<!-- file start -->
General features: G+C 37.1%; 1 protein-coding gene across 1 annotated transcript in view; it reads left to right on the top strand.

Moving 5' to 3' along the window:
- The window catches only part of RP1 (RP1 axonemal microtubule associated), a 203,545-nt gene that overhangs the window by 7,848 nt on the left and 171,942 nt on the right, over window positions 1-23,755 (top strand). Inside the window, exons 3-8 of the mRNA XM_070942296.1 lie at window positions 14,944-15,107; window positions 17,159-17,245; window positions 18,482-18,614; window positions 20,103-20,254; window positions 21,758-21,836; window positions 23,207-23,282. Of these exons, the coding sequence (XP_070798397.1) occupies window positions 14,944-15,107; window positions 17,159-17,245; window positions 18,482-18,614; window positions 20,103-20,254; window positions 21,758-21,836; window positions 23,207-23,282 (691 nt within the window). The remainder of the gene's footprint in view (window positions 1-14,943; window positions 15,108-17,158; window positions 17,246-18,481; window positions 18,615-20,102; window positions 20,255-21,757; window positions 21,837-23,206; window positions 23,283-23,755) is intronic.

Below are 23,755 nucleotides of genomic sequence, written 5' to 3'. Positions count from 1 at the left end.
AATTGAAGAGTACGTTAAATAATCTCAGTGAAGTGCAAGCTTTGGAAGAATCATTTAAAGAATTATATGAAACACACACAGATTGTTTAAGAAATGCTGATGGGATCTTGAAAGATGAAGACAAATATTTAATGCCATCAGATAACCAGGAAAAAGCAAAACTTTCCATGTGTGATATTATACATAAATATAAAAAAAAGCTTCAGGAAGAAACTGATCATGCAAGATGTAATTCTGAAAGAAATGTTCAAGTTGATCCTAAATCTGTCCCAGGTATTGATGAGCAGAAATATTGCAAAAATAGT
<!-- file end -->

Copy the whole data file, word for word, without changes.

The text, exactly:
General features: G+C 37.1%; 1 protein-coding gene across 1 annotated transcript in view; it reads left to right on the top strand.

Moving 5' to 3' along the window:
- The window catches only part of RP1 (RP1 axonemal microtubule associated), a 203,545-nt gene that overhangs the window by 7,848 nt on the left and 171,942 nt on the right, over window positions 1-23,755 (top strand). Inside the window, exons 3-8 of the mRNA XM_070942296.1 lie at window positions 14,944-15,107; window positions 17,159-17,245; window positions 18,482-18,614; window positions 20,103-20,254; window positions 21,758-21,836; window positions 23,207-23,282. Of these exons, the coding sequence (XP_070798397.1) occupies window positions 14,944-15,107; window positions 17,159-17,245; window positions 18,482-18,614; window positions 20,103-20,254; window positions 21,758-21,836; window positions 23,207-23,282 (691 nt within the window). The remainder of the gene's footprint in view (window positions 1-14,943; window positions 15,108-17,158; window positions 17,246-18,481; window positions 18,615-20,102; window positions 20,255-21,757; window positions 21,837-23,206; window positions 23,283-23,755) is intronic.

Below are 23,755 nucleotides of genomic sequence, written 5' to 3'. Positions count from 1 at the left end.
AATTGAAGAGTACGTTAAATAATCTCAGTGAAGTGCAAGCTTTGGAAGAATCATTTAAAGAATTATATGAAACACACACAGATTGTTTAAGAAATGCTGATGGGATCTTGAAAGATGAAGACAAATATTTAATGCCATCAGATAACCAGGAAAAAGCAAAACTTTCCATGTGTGATATTATACATAAATATAAAAAAAAGCTTCAGGAAGAAACTGATCATGCAAGATGTAATTCTGAAAGAAATGTTCAAGTTGATCCTAAATCTGTCCCAGGTATTGATGAGCAGAAATATTGCAAAAATAGT